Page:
With Montreal named the best city in the world for students, there’s no question why McGill has one of the most diverse and international student bodies of any university in Canada. But are our students really making the most of their time in Montreal?
Many students may be so focused on their courses that they miss the opportunity to truly appreciate the language, culture and history of Montreal and Quebec. That in turn, reduces their likelihood of staying in Montreal after graduation. To counter that trend, the dedicated group of academics and administrators at CIRM (Centre for Interdisciplinary Research on Montreal) are working hard to attract more undergraduate students to the Quebec Studies Minor – an interdisciplinary program that enables students to not just learn the language of our province, but also absorb the history and culture, through classes, fieldtrips and a community service component integrated into the program.
“The students really wanted to benefit from a hands-on learning experience in Quebec studies, so we decided to integrate the community engagement, learning and research component with SEDE (the Social Equity and Diversity Education Office) … so the minor in Quebec Studies is really a minor in Quebec Studies and Community Engagement,” said Stéphan Gervais, Scientific Coordinator at CIRM.
Not only is this a great opportunity for students to learn about the city and province, but it’s also an important way for McGill to contribute to a greater knowledge of Quebec within Canada and the wider world. According to Gervais, the students who participate in this minor may also be more likely to stay in Montreal after graduation – either continuing their studies, or putting their language and cultural knowledge to work in their places of employment.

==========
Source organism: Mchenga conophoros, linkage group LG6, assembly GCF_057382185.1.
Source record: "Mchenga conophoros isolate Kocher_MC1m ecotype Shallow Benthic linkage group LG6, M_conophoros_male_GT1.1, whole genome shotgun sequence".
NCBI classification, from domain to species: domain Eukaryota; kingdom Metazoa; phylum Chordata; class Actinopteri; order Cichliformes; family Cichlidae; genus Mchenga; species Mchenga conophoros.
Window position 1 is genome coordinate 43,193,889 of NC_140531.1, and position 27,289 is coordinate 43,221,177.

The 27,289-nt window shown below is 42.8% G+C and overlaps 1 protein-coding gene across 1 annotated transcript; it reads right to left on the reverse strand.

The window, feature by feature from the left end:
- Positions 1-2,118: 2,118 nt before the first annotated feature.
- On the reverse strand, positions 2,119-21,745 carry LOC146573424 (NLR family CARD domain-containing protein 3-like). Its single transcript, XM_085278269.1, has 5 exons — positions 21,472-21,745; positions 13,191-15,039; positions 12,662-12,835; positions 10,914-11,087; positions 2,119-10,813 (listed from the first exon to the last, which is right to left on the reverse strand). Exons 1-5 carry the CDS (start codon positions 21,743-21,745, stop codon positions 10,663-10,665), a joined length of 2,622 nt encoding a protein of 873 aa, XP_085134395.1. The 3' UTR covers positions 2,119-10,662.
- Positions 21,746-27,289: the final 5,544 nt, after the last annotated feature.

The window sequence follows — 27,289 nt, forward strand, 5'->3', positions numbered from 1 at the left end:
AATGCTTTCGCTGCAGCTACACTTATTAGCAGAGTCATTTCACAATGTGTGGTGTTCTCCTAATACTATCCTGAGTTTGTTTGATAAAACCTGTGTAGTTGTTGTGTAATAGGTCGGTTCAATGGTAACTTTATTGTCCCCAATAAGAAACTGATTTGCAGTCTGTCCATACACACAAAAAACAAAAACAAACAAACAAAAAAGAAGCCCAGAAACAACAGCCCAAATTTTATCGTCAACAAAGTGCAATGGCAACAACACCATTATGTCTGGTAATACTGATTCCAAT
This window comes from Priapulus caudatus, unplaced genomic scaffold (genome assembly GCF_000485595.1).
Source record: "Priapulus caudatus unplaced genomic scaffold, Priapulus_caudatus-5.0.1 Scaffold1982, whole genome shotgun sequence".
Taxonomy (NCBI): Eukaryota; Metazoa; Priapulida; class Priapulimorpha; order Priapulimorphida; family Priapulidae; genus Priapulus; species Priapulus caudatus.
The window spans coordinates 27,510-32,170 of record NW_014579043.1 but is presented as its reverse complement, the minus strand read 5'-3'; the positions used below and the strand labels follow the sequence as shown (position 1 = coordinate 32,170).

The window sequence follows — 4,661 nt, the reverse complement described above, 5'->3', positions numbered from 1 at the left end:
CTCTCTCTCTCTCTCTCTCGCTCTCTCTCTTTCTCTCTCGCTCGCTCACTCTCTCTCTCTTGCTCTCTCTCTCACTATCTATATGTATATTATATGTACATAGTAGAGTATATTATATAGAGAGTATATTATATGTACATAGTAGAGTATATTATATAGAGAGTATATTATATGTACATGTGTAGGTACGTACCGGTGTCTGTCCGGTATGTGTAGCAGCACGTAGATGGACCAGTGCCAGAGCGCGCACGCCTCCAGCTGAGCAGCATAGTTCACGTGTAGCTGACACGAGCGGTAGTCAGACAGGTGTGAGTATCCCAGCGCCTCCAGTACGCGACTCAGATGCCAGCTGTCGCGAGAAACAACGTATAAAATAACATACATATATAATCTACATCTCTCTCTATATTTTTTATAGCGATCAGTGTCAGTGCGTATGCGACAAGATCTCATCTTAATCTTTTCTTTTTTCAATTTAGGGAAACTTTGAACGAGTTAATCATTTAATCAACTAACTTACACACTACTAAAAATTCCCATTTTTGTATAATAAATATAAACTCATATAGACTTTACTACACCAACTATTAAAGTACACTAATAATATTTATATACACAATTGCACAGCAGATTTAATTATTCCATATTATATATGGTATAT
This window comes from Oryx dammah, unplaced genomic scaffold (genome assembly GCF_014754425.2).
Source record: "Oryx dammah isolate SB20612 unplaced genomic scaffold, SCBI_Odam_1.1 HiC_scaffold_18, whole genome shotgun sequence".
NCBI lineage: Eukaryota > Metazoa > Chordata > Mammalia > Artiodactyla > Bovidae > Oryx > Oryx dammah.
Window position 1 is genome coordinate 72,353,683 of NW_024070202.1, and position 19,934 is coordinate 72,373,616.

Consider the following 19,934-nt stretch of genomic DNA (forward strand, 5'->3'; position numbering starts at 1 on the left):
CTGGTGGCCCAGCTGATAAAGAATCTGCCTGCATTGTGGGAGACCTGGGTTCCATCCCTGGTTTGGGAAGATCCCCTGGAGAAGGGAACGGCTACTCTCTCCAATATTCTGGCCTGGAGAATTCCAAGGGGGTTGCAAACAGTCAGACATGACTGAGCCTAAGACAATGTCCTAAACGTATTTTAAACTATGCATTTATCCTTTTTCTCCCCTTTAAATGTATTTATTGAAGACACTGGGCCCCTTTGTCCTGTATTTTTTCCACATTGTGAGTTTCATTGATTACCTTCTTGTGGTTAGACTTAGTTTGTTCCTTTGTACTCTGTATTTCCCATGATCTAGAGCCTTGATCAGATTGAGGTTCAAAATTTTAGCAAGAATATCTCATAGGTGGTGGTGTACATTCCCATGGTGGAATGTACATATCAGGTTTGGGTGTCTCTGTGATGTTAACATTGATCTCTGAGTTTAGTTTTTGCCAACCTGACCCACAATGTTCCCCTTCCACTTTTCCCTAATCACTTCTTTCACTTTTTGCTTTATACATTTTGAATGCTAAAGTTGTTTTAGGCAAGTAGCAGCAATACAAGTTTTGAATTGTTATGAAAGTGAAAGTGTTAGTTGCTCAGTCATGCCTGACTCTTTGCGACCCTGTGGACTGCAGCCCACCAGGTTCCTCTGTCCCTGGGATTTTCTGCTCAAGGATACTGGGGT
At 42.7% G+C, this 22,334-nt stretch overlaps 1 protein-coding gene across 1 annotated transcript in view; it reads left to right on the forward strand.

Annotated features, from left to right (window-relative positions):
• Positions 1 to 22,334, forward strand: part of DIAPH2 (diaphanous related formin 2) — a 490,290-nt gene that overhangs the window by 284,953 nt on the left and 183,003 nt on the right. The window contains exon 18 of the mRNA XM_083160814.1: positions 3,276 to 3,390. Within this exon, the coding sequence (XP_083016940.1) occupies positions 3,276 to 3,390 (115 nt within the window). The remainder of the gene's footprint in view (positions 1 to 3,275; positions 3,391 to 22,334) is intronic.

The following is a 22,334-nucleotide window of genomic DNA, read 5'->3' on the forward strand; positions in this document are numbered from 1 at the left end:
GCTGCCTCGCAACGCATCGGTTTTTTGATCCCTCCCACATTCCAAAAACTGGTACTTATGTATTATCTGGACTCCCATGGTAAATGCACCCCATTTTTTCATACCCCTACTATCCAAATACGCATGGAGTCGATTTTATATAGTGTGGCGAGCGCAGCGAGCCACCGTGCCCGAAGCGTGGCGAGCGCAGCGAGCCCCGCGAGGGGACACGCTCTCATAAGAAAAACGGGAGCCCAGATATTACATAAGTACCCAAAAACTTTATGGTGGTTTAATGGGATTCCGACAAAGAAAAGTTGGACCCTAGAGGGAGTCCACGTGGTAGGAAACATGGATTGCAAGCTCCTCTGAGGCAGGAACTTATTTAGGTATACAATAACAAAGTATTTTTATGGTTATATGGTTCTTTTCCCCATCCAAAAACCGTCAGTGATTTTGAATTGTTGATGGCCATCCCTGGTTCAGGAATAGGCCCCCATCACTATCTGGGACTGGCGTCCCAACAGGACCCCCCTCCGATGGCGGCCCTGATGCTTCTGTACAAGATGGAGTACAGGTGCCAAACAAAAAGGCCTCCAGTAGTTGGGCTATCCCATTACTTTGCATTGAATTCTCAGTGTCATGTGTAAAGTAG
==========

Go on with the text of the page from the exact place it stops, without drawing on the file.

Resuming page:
“We want to be part of the wonderful possibilities that McGill can contribute to the enrichment of the student in Montreal and at McGill; and also to enrich Montreal by helping retain the talented students,” Gervais continued.
Also, in a world where a lack of empathy and understanding seems to be driving xenophobia and exclusion, building bridges between students and the culture in which they are immersed can contribute to a more inclusive environment, and a pride of place that embraces both the history of the province, and the diversity of its current reality.
“Even if they don’t stay in Quebec afterwards, they’ll become great ambassadors for the province, and they will contribute to a better knowledge of Quebec outside its frontiers,” said the new Quebec Studies Program Director, Professor Éric Bélanger, who is working hard to increase the reach of this program.
U2 student, Olivia Kurajian is taking the minor in Quebec Studies both because of her desire to learn French, but also because she aspires to live here post-graduation.
“As an international student and now a permanent resident of Quebec, I think it’s really important that people can appreciate where they’re studying, especially people not from here,” said Kurajian.
Likewise, Maryse Thomas, an Anglophone Montrealer who took the Quebec Studies Summer Seminar this year wrote, “Maintenant que le cours est terminé, j’apprécie davantage ma ville, son architecture, et les évènements et personnages qui l’ont forgée. En plus, j’ai plus confiance dans ma capacité de m’exprimer en français oral et écrit. ” (Now that the course in over, I have a greater appreciation of my city, its architecture and the events and people that formed it. Moreover, I have more confidence in my ability to express myself in both written and spoken French.)
For any student looking to increase their appreciation of Montreal and Quebec, or to deepen their knowledge of the French language, this minor is without a doubt an excellent academic and cultural option.